Anthony Bourdain greeted a packed house at the Pantages last night. The Los Angeles installment of Bourdain’s “Guts and Glory” tour took place in the opulent 1930 theatre with a crowd that was more academic than hip, and fiercely local as demonstrated by any reference to L.A. — and especially during the introduction of Bourdain’s co-host, Roy Choi.
The chefs opened with questions for each other, standing for a verbal tennis match, then sat and cracked beers for a more fluid dialogue, finally ending with questions from the audience. Bourdain was ruthless as ever, even mocking the audience for spending hard earned money on the tickets. But his charisma and tendency toward self-deprecation won the crowd over — and made it clear why he’s such a compelling player on the food world stage.
8 things to know about L.A.’s Koreatown
“Have you been to Koreatown yet?” my friend asked eagerly over the phone. It was my third week as a resident of Los Angeles, and I could no longer claim the pure shock of moving to a city so sprawling, so overwhelming, as the reason I had yet to explore its most interesting neighborhoods.
But I had to answer “no.” In a city as vast as Los Angeles, Koreatown seemed especially impenetrable, a huge warren of restaurants, markets, strip malls and residences. As much as I knew that it held a treasure trove of food, culture and nightlife, I was intimidated to even get started.
Now, almost a year later, Koreatown is one of my favorite things about living in Los Angeles. It’s like having an entire other city within a city, a gloriously foreign one at that. There are places in Koreatown where you look around and swear you are in Asia. And yet, it’s also 100% Los Angeles: a strange, sprawling melting pot full of hidden delights.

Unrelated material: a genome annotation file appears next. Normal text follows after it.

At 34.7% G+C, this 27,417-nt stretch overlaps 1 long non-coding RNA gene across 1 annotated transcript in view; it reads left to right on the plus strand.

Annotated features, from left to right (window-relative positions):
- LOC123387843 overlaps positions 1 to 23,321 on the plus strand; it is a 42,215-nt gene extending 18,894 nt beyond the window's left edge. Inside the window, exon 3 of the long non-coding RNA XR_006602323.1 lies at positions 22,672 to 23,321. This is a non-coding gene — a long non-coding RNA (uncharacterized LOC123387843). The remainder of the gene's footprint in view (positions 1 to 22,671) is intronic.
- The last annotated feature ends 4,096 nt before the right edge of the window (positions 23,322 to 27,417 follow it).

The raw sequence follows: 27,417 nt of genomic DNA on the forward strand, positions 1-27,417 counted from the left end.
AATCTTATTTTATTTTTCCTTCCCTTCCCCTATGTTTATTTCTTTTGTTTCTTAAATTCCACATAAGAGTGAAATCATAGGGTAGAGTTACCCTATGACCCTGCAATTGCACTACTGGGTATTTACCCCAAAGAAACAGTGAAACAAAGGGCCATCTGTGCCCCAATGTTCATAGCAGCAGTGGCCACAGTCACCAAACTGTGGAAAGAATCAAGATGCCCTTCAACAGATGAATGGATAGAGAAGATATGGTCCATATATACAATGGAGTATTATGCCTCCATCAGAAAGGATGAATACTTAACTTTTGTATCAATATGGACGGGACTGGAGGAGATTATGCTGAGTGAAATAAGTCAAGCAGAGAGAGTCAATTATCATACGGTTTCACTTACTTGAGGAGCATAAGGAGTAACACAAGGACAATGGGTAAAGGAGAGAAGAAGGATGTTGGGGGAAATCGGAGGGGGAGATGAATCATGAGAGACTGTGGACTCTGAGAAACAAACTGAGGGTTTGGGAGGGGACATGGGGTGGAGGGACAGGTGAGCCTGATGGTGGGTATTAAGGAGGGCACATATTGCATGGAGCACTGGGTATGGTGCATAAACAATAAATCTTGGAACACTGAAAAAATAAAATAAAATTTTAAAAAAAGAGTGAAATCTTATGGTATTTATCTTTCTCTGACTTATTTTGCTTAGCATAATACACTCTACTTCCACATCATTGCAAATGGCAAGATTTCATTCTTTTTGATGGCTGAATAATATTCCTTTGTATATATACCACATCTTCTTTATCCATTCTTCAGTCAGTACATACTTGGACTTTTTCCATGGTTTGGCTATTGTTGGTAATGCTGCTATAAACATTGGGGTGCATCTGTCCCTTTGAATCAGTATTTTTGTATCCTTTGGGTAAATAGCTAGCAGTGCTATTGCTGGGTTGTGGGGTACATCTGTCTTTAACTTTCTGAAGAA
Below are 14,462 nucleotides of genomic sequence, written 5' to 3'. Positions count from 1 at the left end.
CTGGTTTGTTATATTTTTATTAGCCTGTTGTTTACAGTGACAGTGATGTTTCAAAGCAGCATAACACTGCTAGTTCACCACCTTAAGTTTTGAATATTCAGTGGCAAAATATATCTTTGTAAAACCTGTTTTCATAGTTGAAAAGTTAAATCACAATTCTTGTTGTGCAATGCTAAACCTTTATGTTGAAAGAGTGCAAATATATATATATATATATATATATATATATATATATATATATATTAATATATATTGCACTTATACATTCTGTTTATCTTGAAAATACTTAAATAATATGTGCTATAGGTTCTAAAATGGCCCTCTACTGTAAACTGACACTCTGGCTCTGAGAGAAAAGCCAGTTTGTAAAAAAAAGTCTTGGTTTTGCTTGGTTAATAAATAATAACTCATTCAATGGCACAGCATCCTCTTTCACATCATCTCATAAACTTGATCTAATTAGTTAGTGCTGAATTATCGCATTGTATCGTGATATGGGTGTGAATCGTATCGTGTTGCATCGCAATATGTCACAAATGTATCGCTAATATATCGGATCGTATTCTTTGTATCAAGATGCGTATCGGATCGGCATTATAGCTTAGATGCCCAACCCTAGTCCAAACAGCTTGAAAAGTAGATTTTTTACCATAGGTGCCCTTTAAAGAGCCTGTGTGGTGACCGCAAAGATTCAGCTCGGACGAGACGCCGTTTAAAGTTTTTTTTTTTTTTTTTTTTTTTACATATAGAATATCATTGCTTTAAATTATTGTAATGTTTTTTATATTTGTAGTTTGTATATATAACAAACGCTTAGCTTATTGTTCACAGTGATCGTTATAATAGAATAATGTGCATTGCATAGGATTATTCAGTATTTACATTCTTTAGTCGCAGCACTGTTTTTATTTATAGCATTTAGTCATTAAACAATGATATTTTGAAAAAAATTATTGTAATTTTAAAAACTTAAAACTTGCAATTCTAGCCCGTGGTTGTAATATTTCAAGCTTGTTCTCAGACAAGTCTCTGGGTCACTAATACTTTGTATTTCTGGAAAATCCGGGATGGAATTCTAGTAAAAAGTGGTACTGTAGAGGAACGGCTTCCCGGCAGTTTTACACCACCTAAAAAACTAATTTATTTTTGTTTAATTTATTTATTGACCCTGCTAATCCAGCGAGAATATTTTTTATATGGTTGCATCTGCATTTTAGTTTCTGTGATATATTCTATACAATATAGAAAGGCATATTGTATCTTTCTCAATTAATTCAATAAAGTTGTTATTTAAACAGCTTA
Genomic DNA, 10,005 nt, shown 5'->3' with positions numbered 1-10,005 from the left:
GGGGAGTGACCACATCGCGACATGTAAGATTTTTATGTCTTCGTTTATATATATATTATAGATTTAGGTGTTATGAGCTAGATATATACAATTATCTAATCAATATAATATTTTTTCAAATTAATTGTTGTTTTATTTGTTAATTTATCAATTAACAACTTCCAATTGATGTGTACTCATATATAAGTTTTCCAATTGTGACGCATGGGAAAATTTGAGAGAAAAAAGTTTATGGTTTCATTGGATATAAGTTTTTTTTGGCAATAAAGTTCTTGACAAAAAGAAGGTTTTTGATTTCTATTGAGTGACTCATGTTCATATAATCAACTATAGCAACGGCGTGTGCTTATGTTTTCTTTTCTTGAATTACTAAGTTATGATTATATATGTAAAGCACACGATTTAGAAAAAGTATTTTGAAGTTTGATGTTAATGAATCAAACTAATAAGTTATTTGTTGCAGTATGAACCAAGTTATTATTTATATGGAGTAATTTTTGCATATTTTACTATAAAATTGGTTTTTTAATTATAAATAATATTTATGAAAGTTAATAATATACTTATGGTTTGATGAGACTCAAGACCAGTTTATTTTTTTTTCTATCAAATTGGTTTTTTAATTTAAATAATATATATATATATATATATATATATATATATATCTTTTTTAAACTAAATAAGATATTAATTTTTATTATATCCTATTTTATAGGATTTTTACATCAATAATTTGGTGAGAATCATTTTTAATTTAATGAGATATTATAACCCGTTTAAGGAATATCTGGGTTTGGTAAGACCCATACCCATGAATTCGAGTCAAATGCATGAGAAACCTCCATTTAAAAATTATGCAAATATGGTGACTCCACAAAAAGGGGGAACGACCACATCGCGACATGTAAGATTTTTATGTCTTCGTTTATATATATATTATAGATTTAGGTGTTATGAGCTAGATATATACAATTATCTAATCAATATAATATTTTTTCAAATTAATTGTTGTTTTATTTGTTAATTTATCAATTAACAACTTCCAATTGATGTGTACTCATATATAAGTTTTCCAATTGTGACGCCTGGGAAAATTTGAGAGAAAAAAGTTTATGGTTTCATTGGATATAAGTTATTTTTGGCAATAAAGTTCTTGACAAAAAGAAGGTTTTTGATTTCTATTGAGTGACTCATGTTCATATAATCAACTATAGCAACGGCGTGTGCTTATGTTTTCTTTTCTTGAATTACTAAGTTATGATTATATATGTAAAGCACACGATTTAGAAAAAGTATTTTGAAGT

Psy’s ‘Gentleman’ Nears 125 Million Views, But Can It Match ‘Gangnam Style’?
Can lightning strike twice? We may soon find out thanks to Psy’s new song, “Gentleman.”
While the South Korean rapper’s original world-beating hit, “Gangnam Style” had a slow, then meteoric rise to YouTube dominance last year on its way to an unprecedented 1.5 billion views, in its first five days “Gentleman” is actually outpacing “Style” by a mile. (It took “Gangnam” more than a month to reach 100 million views.)
At press time, “Gentleman” was about to blow by the 125 million mark in YouTube views after tallying more than 20 million in its first 24 hours, easily beating the previous record set by Justin Bieber’s “Boyfriend,” which attracted eight million views on its first day.
THR’s ‘Top Chef’ Cruise Diary: Culinary Rock Stars Take to the Open Seas
Approximately 3 a.m. — Success. The recently named chef de cuisine at Boston’s Menton, having made her way into the galley to make a grilled cheese sandwich, intercepts a room service call from a cruiser. Kristen cooks the order and delivers it to their cabin door.
11:50 a.m. — Alone in an empty dining room, Kristen is deftly tinkering away on a grand piano for what seems to be her own satisfaction. Presumably, she’s slept at some point.
Korean ice skating champion on why he became Russian
Russia Beyond the Headlines
Victor Ahn is a Russian Short track speed skating athlete from South Korea. One of the most accomplished Short Track Speed Skaters of all time, Ahn gave an exclusive interview to RBTH.